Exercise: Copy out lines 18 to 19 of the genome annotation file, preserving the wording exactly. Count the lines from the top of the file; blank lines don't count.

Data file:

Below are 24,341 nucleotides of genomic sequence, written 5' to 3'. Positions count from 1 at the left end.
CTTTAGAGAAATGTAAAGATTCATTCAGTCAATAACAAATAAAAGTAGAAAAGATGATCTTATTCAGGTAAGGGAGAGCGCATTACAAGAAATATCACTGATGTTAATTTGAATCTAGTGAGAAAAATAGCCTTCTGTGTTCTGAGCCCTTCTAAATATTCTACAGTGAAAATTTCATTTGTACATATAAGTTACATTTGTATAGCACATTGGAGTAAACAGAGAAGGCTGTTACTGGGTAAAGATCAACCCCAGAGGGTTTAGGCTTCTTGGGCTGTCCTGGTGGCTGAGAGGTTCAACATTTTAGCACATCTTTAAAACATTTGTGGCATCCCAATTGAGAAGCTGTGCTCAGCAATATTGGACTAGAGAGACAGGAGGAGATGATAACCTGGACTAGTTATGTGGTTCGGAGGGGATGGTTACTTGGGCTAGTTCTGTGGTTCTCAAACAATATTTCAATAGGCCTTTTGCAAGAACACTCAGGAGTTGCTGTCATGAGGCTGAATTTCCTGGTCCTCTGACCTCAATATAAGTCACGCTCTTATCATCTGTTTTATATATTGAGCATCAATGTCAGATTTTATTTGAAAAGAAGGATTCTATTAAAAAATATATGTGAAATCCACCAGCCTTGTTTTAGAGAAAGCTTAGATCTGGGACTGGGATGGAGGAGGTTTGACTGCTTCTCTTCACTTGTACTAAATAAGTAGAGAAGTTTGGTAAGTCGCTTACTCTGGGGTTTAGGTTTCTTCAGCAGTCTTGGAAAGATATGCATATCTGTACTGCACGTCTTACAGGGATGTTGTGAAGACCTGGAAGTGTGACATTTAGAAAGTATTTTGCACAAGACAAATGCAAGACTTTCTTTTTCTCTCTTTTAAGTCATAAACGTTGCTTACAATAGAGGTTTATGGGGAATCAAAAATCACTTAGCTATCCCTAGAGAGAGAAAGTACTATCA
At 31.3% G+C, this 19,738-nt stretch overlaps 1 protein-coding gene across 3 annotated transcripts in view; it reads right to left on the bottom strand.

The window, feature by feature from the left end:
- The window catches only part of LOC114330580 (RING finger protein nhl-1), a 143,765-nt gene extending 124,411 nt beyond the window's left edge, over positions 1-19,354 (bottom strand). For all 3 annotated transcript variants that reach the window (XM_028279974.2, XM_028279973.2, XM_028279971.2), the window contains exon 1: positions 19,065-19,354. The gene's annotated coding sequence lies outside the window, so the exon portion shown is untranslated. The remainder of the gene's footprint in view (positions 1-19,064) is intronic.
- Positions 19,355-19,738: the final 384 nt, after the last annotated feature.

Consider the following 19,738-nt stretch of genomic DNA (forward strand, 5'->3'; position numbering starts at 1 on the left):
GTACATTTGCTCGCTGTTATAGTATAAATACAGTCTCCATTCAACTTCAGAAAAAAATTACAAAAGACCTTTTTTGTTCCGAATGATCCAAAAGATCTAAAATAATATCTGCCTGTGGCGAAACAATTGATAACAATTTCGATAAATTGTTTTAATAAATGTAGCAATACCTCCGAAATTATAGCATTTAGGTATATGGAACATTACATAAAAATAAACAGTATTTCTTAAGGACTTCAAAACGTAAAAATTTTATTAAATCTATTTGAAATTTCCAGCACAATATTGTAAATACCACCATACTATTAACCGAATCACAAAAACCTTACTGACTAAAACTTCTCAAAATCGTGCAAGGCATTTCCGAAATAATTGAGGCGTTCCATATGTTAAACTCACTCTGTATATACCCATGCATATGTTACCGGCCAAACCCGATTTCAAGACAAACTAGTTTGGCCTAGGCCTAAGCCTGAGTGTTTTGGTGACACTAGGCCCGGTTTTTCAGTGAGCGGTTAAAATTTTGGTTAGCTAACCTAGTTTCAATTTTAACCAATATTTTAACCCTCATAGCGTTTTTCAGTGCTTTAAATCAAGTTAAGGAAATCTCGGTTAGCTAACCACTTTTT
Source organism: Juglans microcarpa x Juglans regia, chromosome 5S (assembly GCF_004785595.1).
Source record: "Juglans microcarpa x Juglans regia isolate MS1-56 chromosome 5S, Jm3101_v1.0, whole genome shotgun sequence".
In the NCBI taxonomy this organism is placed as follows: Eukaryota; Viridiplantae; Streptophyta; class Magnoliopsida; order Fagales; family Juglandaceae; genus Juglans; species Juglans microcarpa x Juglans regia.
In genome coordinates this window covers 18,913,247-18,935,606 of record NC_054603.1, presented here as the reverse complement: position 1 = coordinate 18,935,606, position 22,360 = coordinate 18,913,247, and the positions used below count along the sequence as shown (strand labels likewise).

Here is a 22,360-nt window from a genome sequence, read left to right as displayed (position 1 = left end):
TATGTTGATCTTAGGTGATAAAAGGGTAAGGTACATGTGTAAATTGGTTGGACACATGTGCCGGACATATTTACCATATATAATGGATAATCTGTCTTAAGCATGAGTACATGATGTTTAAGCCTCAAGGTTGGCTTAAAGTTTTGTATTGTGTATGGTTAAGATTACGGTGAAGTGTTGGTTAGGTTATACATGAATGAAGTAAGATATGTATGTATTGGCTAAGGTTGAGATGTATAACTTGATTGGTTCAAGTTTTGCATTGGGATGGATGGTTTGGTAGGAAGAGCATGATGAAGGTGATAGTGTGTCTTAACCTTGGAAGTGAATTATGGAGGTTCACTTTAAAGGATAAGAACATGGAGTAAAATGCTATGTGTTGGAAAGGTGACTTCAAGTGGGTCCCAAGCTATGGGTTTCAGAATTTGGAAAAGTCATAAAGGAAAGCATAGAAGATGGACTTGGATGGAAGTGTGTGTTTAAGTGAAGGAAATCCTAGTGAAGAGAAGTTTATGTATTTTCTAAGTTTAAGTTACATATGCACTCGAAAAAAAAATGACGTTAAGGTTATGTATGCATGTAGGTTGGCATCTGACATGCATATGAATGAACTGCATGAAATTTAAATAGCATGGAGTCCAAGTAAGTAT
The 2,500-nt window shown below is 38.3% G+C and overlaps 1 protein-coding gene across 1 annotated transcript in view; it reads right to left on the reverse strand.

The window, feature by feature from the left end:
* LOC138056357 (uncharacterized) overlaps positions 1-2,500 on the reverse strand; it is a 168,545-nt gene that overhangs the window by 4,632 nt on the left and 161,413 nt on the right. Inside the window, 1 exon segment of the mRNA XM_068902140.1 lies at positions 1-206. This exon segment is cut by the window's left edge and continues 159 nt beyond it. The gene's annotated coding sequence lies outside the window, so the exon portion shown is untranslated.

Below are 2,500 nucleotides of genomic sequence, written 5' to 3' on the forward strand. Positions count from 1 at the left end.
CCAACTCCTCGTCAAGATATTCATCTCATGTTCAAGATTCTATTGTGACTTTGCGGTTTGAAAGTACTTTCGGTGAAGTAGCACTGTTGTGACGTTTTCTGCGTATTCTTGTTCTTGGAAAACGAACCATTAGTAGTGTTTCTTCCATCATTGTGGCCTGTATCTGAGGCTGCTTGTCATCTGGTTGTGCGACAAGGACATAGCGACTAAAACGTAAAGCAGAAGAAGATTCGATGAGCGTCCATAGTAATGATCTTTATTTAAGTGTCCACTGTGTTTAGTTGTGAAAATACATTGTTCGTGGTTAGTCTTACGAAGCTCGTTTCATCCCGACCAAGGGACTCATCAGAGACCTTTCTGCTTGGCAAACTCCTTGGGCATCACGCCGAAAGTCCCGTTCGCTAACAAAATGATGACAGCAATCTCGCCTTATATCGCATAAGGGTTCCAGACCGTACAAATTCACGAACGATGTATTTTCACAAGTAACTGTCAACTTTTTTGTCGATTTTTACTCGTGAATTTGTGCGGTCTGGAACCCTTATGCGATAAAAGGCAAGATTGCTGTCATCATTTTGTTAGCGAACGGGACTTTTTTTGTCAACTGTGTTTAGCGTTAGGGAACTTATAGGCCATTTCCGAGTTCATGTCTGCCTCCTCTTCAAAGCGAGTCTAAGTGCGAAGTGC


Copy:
Below are 2,500 nucleotides of genomic sequence, written 5' to 3' on the forward strand. Positions count from 1 at the left end.
CCAACTCCTCGTCAAGATATTCATCTCATGTTCAAGATTCTATTGTGACTTTGCGGTTTGAAAGTACTTTCGGTGAAGTAGCACTGTTGTGACGTTTTCTGCGTATTCTTGTTCTTGGAAAACGAACCATTAGTAGTGTTTCTTCCATCATTGTGGCCTGTATCTGAGGCTGCTTGTCATCTGGTTGTGCGACAAGGACATAGCGACTAAAACGTAAAGCAGAAGAAGATTCGATGAGCGTCCATAGTAATGATCTTTATTTAAGTGTCCACTGTGTTTAGTTGTGAAAATACATTGTTCGTGGTTAGTCTTACGAAGCTCGTTTCATCCCGACCAAGGGACTCATCAGAGACCTTTCTGCTTGGCAAACTCCTTGGGCATCACGCCGAAAGTCCCGTTCGCTAACAAAATGATGACAGCAATCTCGCCTTATATCGCATAAGGGTTCCAGACCGTACAAATTCACGAACGATGTATTTTCACAAGTAACTGTCAACTTTTTTGTCGATTTTTACTCGTGAATTTGTGCGGTCTGGAACCCTTATGCGATAAAAGGCAAGATTGCTGTCATCATTTTGTTAGCGAACGGGACTTTTTTTGTCAACTGTGTTTAGCGTTAGGGAACTTATAGGCCATTTCCGAGTTCATGTCTGCCTCCTCTTCAAAGCGAGTCTAAGTGCGAAGTGC